Homeless Center Tells Local Critics It ‘Isn’t the Problem’ | Jackson Free Press | Jackson, MS

Homeless Center Tells Local Critics It ‘Isn’t the Problem’

Ward 3 Councilman Kenneth Stokes agreed with west Jackson residents’ concerns on June 27 about the Jackson Resource Center, a homeless center, that could be built in the Poindexter Park community.

Ward 3 Councilman Kenneth Stokes agreed with west Jackson residents’ concerns on June 27 about the Jackson Resource Center, a homeless center, that could be built in the Poindexter Park community. Photo by Imani Khayyam.

Ward 3 Councilman Kenneth Stokes' grandchildren were in town recently, and they wanted to go to the park to hang out. He wanted to take them to Poindexter Park—but it was full of "dope folks," needles and defecation everywhere, he said at the June 27 Jackson City Council meeting.

"It's awful," he added.

Stokes said he then tried to take his grandkids to Battlefield Park, but it was just as bad there. Eventually, he took them to a park on Ridgewood Road. He said if the council had never let an opportunity center for homeless people come to the Poindexter area, then the park would be better off. He said Poindexter Park Neighborhood Association Vice President Sheila Harper had warned against it, but he had supported it.

"I tell people all the time that was the worst decision I ever made because it has almost killed Poindexter Park," he said.

Harper also opposed the Stewpot Opportunity Center on Amite Street. She recalled years ago when residents did not want the center built in their neighborhood. Two businesses pulled out of the west Jackson area because the center was being built, Harper said.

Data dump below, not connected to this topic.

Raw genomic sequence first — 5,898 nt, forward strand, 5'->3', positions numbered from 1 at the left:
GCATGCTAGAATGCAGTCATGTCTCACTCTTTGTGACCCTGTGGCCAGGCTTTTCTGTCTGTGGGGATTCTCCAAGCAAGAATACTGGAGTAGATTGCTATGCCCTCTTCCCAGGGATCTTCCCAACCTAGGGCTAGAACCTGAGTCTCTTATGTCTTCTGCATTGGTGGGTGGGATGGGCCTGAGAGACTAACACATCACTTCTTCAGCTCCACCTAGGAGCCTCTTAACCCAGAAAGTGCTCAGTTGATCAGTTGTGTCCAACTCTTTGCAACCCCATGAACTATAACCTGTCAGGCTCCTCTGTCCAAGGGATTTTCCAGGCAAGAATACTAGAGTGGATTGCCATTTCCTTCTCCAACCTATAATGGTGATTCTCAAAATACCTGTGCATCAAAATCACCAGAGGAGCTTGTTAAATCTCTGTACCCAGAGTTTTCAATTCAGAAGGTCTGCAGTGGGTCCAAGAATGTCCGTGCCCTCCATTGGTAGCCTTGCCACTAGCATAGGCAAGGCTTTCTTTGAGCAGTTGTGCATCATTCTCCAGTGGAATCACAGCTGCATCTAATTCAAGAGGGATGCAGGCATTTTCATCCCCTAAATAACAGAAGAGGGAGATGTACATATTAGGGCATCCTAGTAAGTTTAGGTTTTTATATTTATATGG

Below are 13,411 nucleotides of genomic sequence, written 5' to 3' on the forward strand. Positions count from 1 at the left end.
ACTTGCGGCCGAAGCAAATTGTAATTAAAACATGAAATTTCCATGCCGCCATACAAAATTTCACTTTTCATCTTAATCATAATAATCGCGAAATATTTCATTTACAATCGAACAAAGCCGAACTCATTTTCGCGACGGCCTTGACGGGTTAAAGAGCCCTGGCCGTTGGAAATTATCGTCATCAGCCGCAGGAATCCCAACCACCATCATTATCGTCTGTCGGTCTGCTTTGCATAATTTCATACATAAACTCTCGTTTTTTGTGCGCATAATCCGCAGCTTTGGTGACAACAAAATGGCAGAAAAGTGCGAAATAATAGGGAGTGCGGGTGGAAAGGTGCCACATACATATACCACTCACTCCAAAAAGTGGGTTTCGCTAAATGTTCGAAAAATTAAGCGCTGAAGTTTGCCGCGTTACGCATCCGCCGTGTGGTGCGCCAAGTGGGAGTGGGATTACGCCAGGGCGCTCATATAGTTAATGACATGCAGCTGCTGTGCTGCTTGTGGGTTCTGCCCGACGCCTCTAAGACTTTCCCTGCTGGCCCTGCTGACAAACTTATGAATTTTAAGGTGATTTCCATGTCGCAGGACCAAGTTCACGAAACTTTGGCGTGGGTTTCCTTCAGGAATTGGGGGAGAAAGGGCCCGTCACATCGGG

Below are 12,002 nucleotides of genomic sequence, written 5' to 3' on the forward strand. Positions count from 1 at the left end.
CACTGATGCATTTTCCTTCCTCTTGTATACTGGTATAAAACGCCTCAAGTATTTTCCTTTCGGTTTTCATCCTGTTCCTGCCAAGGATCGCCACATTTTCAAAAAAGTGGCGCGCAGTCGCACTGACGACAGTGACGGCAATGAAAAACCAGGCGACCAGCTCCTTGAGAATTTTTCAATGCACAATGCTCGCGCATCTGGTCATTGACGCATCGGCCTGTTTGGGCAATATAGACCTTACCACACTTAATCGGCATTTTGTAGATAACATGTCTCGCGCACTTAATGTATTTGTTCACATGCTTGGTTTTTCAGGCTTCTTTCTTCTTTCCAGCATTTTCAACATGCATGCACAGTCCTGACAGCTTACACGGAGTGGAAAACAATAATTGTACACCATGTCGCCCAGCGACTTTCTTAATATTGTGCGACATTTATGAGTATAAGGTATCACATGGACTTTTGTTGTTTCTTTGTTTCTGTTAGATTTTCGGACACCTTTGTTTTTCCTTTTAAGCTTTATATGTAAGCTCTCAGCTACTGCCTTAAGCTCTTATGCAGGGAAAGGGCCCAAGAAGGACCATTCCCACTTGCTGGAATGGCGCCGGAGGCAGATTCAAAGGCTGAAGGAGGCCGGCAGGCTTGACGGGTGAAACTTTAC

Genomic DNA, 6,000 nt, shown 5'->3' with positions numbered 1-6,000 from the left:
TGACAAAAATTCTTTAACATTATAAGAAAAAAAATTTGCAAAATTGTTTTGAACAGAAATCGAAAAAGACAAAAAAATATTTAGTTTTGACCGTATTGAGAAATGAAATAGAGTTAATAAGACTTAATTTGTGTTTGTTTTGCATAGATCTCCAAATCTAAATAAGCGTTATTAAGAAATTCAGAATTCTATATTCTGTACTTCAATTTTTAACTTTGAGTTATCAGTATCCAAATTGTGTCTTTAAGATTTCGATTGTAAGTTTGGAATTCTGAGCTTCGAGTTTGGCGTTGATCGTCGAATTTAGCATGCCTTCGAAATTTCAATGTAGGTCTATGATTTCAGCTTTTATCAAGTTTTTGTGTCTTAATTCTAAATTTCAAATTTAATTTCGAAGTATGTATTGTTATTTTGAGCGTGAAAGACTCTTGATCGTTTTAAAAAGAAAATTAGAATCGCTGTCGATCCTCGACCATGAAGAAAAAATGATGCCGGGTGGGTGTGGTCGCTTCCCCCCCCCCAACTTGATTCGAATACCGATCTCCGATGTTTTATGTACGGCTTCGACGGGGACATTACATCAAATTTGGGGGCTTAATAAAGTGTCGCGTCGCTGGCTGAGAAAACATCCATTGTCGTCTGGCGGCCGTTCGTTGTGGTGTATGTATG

"We were promised that it would never be meant for a shelter. It was supposed to be a food pantry," she told the Jackson Free Press. "Years later, the thing that we feared the most is what has happened."

Now, the west Jackson area could be getting a new homeless center, the Jackson Resource Center, a facility that at least some residents say they do not want. Harper and other residents came to the July 27 meeting to express fear that the resource center could make things worse by "segregating" services for homeless populations, the mentally ill and those suffering with drug addiction into neighborhoods already overloaded with such facilities.

"They have a heart to help, but we're so tired of doing things, and they don't come to the neighborhood to say, 'What is it that you need?'," Harper said.

The Jackson Resource Center would be "Mississippi's first homeless all-inclusive resource center (that) will act as a central point of access for individuals and families seeking to end their homelessness. Here people get connected with supportive services and housing to restore them to self-sufficiency," its website says.

Putalamus White, founder of the Jackson Resource Center, said they are not trying to bring more homeless people into the community, but want to help the ones who are already there.

"We're trying very hard to work with the community and better the west Jackson community and bring the homeless off the street," she said. "We're trying to get them to the point of being productive citizens again."

Christie Burnett, director of the 
opportunity center, said she finds Stokes' statement funny. She said the opportunity center opened in response to the city not having a place for people to go when it was really hot or really cold.

"The opportunity center isn't the problem. The lack of resources and the mismanagement of where to put those things, that's the problem," she said.

Burnett said she recognizes that homeless people are sleeping in the park, which has some drug-trafficking activity. But she pointed to a lack of medical resources for the homeless community.

"We do the best that we can to try to provide as many resources for both the homeless and the community," she said. "I'm so open with meeting with people and figuring out how can we help make this work better (and) how can we work together."

Follow Jackson Free Press reporting intern Aliyah Veal on Twitter @AliyahJFP. Send tips to aliyah@jacksonfreepress.com.

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